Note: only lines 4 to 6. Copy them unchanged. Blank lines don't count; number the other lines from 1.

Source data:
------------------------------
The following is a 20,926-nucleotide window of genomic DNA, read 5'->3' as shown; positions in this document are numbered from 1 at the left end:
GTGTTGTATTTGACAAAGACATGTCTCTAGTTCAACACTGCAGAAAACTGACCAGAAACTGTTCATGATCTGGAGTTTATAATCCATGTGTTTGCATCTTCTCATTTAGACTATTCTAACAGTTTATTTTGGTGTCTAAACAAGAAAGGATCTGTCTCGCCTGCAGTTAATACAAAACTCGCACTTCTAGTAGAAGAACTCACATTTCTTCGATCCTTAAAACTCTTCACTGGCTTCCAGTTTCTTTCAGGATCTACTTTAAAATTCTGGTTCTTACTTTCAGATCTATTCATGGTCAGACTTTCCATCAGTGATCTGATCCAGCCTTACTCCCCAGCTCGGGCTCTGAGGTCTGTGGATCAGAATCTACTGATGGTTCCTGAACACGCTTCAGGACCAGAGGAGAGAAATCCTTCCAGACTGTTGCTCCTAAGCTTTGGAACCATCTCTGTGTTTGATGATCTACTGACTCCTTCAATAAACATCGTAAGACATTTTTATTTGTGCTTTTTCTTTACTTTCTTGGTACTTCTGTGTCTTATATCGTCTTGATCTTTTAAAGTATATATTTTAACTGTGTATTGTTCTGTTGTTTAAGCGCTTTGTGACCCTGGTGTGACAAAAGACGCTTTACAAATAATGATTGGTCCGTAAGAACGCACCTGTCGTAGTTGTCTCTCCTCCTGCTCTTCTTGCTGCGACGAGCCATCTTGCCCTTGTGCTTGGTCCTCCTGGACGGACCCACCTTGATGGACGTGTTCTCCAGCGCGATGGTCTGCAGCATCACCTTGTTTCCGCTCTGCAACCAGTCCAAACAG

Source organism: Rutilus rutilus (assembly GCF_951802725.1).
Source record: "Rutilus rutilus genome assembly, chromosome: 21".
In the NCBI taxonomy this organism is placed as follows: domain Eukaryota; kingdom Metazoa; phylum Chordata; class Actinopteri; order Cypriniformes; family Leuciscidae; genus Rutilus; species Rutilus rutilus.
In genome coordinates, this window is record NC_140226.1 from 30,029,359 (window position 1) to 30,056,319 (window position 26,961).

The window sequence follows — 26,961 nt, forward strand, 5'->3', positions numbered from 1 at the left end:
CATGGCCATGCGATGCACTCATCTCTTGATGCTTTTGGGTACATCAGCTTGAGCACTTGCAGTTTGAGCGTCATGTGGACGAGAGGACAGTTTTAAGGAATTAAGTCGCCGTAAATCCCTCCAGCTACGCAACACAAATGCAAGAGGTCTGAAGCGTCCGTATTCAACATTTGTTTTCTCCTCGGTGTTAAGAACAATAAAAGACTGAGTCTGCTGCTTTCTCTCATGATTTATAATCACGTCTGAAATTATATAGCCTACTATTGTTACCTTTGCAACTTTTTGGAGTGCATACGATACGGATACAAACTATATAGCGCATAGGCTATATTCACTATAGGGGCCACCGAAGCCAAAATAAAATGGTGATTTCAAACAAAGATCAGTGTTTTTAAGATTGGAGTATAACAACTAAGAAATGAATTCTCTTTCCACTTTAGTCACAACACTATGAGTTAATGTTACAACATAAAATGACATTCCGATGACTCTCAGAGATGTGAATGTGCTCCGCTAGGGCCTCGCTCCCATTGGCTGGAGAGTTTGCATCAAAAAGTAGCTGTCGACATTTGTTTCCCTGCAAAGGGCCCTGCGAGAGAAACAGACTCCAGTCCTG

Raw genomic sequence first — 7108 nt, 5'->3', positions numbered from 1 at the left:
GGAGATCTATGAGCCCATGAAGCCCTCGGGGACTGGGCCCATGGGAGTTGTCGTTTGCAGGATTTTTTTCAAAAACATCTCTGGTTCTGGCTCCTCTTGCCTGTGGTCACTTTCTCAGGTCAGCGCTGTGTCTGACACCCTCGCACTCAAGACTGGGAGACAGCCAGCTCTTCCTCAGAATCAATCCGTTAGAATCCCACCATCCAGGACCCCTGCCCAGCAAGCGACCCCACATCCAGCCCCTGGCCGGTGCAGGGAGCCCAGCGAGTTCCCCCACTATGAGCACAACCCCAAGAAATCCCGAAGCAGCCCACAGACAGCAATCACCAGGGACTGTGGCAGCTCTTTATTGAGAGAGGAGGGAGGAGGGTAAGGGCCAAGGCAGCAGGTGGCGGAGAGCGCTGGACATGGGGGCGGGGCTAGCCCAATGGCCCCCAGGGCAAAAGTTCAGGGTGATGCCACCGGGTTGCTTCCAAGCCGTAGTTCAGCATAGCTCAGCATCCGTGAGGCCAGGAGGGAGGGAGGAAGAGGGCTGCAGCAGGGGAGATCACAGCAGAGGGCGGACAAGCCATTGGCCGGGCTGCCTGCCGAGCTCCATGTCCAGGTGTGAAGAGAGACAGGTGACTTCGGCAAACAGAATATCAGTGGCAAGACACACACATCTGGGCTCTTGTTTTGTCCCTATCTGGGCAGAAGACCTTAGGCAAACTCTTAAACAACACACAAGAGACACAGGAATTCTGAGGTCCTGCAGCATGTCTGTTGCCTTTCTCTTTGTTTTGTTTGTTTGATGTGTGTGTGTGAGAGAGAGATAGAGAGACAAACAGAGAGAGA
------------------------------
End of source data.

Source record: "Rutilus rutilus genome assembly, chromosome: 21".
In the NCBI taxonomy this organism is placed as follows: domain Eukaryota; kingdom Metazoa; phylum Chordata; class Actinopteri; order Cypriniformes; family Leuciscidae; genus Rutilus; species Rutilus rutilus.
In genome coordinates, this window is record NC_140226.1 from 30,029,359 (window position 1) to 30,056,319 (window position 26,961).